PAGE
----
Are you looking for the best CPA firm job? Is a small- to medium-sized CPA firm a better choice for employment?
For me, that answer was (and is) yes.
Coming out of college, I was told you’ve got to work for one of the Big Eight (now Big Four), so I took a job in Tampa, Florida, with one of those biggies. And I thought I had arrived. The pay was good, but the job was not.
After securing an apartment in Tampa, I was shipped out to Jackson, Mississippi, for two months to live out of a hotel. As the new guy, I was given all the grunt work they could find. I honestly felt like the audit team was trying to keep me out of the action, to push me aside. The training was nonexistent. So, I had a prestige job with terrible work experiences.
After being away from my apartment for several weeks, I returned to Tampa on Friday to find a large CPE book on my desk with directions to finish the book over the weekend. I gave notice of my departure the following Monday.
My next step was to move back to my hometown, a small city in South Georgia, without a job. Thankfully, after a few weeks, I was hired by Draffin and Tucker in Albany, Georgia. The firm, at the time (1985), had about 45 people. The atmosphere was much more to my liking, and I was given many excellent opportunities for hands-on work. The main thing: I felt at home, so it was a good move. My wife and I wanted to be nearer to our family in middle Georgia, which led to the next place of employment.
I’ve worked for McNair, McLemore, Middlebrooks & Co. in Macon, Georgia, for the last fourteen years. We have about 130 people.
What I found to be true of these two firms is they provided good training and more opportunity to learn–and they cared about me.
I’m not saying small- to mid-sized CPA firms are for everyone. They are not. But for me, such firms fit my personality, and I have been (and continue to be) much happier.
I often ask college students looking for a first-time job to pay attention to the organization’s atmosphere. (If you can get an internship, do.) Ask about training and how they plan to grow you. Then, step into the firm that aligns with who you are.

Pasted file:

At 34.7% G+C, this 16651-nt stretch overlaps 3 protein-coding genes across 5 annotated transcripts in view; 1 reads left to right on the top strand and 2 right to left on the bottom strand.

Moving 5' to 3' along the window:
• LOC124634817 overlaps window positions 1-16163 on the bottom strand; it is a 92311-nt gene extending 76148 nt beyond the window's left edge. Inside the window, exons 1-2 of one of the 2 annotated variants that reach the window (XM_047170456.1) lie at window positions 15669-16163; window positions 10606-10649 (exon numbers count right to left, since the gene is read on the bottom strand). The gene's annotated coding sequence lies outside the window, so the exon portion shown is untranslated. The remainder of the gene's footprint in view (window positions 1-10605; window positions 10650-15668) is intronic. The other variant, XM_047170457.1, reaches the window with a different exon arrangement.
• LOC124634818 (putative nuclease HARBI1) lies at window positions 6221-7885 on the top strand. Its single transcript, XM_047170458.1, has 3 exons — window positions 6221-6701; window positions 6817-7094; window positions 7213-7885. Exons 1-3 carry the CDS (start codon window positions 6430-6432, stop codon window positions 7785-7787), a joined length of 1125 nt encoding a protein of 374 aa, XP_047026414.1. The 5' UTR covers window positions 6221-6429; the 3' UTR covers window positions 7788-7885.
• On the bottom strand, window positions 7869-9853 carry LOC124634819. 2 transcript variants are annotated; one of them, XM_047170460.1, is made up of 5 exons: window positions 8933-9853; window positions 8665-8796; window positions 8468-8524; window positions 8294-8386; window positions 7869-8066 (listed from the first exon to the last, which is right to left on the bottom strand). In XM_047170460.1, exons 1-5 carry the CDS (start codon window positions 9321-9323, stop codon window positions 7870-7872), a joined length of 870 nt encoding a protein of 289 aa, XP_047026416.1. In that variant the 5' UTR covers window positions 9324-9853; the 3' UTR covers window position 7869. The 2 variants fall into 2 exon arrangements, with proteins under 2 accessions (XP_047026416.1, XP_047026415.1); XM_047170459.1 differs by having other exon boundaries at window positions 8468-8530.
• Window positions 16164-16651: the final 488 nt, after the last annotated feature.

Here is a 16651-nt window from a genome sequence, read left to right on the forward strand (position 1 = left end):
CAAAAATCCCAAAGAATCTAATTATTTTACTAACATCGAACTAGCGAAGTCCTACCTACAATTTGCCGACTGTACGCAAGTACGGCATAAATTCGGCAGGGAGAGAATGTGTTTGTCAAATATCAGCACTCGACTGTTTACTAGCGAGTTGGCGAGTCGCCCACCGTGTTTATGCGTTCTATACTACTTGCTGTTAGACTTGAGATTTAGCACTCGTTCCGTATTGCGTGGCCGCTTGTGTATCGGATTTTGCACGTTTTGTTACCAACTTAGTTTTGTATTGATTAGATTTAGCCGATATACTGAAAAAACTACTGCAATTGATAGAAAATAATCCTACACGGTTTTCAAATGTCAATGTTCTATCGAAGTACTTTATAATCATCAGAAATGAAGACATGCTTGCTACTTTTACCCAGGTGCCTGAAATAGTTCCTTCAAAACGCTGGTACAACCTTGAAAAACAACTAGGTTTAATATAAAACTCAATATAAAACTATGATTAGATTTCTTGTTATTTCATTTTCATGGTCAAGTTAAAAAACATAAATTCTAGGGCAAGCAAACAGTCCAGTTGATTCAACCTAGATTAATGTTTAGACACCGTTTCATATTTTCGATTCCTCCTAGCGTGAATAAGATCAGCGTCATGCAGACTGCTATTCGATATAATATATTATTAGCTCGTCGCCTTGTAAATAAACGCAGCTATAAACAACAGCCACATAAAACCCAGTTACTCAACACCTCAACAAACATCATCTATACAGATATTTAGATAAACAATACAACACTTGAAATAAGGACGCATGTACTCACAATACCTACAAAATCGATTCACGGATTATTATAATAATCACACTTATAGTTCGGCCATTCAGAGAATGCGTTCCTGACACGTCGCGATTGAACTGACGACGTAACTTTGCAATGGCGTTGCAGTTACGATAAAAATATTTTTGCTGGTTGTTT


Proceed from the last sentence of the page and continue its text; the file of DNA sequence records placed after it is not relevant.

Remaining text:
You want your personality to fit that of the firm.
Big firms are not for everybody, contrary to what you may hear from your college professors.
Regardless, I hope you find that place that makes you happy—best wishes in finding your best CPA job.
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Charles Hall is a practicing CPA and Certified Fraud Examiner. For the last thirty years, he has primarily audited governments, nonprofits, and small businesses. He is the author of The Little Book of Local Government Fraud Prevention and Preparation of Financial Statements & Compilation Engagements. He frequently speaks at continuing education events. Charles is the quality control partner for McNair, McLemore, Middlebrooks & Co. where he provides daily audit and accounting assistance to over 65 CPAs. In addition, he consults with other CPA firms, assisting them with auditing and accounting issues.
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I know many years ago, Arthur Anderson had a GREAT training program that lasted two weeks I think new-hires.
I entered the profession in 1975 after discharge from the Navy, and took a position with Then E&E. The audit training was incredible. I was with them about 1 1/2 years which was pretty standard for those who were not superstars. I do not think at the time you could have gotten better training. But to your point about small firms, unless you are going to spend your life in attest services you could avoid the big firms. There were about 60 new hires while I was there, several years after I got a note about the new hires that came in with me. I was the only one still in public accounting! So that percentage was pretty low! I do know as I moved on to the next firm that I was the one of the only persons in the firm that had the APB and audit standards on my desk.